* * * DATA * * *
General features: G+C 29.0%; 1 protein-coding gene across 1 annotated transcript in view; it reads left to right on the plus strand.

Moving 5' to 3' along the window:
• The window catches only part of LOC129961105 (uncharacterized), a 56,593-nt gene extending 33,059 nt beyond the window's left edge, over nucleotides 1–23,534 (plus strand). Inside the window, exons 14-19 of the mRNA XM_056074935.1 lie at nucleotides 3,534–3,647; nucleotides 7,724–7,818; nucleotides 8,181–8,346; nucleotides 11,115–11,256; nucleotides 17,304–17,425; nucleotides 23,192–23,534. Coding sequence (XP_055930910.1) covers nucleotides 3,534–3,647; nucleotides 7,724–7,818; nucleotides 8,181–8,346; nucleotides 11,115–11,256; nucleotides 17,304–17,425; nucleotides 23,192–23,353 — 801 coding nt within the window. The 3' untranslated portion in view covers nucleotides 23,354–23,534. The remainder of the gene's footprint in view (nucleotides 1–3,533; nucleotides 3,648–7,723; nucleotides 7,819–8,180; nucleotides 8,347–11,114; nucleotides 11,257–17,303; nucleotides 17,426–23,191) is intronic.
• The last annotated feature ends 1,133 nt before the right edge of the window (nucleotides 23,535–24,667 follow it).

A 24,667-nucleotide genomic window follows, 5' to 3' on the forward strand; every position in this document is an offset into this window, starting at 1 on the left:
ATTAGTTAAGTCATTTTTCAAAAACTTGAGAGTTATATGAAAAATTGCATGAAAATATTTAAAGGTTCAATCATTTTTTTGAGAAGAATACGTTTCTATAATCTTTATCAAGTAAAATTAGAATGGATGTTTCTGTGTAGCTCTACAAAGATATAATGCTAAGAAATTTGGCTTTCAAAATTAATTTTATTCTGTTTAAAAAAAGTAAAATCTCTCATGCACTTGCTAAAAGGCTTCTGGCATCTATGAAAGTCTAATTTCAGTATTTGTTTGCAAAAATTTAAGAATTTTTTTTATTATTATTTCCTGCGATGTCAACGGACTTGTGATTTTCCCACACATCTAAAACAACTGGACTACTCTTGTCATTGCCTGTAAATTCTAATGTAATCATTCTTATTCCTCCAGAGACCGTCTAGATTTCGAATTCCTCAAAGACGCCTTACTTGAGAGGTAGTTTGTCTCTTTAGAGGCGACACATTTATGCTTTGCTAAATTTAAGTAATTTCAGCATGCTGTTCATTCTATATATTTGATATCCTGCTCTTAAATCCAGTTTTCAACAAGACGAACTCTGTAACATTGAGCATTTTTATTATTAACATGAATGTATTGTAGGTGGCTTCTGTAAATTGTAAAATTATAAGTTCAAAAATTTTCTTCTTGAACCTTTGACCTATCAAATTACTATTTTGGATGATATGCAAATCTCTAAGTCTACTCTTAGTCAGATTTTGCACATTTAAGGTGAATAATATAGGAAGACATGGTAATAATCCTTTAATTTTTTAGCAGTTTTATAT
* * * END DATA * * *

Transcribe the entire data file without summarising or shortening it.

General features: G+C 29.0%; 1 protein-coding gene across 1 annotated transcript in view; it reads left to right on the plus strand.

Moving 5' to 3' along the window:
• The window catches only part of LOC129961105 (uncharacterized), a 56,593-nt gene extending 33,059 nt beyond the window's left edge, over nucleotides 1–23,534 (plus strand). Inside the window, exons 14-19 of the mRNA XM_056074935.1 lie at nucleotides 3,534–3,647; nucleotides 7,724–7,818; nucleotides 8,181–8,346; nucleotides 11,115–11,256; nucleotides 17,304–17,425; nucleotides 23,192–23,534. Coding sequence (XP_055930910.1) covers nucleotides 3,534–3,647; nucleotides 7,724–7,818; nucleotides 8,181–8,346; nucleotides 11,115–11,256; nucleotides 17,304–17,425; nucleotides 23,192–23,353 — 801 coding nt within the window. The 3' untranslated portion in view covers nucleotides 23,354–23,534. The remainder of the gene's footprint in view (nucleotides 1–3,533; nucleotides 3,648–7,723; nucleotides 7,819–8,180; nucleotides 8,347–11,114; nucleotides 11,257–17,303; nucleotides 17,426–23,191) is intronic.
• The last annotated feature ends 1,133 nt before the right edge of the window (nucleotides 23,535–24,667 follow it).

A 24,667-nucleotide genomic window follows, 5' to 3' on the forward strand; every position in this document is an offset into this window, starting at 1 on the left:
ATTAGTTAAGTCATTTTTCAAAAACTTGAGAGTTATATGAAAAATTGCATGAAAATATTTAAAGGTTCAATCATTTTTTTGAGAAGAATACGTTTCTATAATCTTTATCAAGTAAAATTAGAATGGATGTTTCTGTGTAGCTCTACAAAGATATAATGCTAAGAAATTTGGCTTTCAAAATTAATTTTATTCTGTTTAAAAAAAGTAAAATCTCTCATGCACTTGCTAAAAGGCTTCTGGCATCTATGAAAGTCTAATTTCAGTATTTGTTTGCAAAAATTTAAGAATTTTTTTTATTATTATTTCCTGCGATGTCAACGGACTTGTGATTTTCCCACACATCTAAAACAACTGGACTACTCTTGTCATTGCCTGTAAATTCTAATGTAATCATTCTTATTCCTCCAGAGACCGTCTAGATTTCGAATTCCTCAAAGACGCCTTACTTGAGAGGTAGTTTGTCTCTTTAGAGGCGACACATTTATGCTTTGCTAAATTTAAGTAATTTCAGCATGCTGTTCATTCTATATATTTGATATCCTGCTCTTAAATCCAGTTTTCAACAAGACGAACTCTGTAACATTGAGCATTTTTATTATTAACATGAATGTATTGTAGGTGGCTTCTGTAAATTGTAAAATTATAAGTTCAAAAATTTTCTTCTTGAACCTTTGACCTATCAAATTACTATTTTGGATGATATGCAAATCTCTAAGTCTACTCTTAGTCAGATTTTGCACATTTAAGGTGAATAATATAGGAAGACATGGTAATAATCCTTTAATTTTTTAGCAGTTTTATAT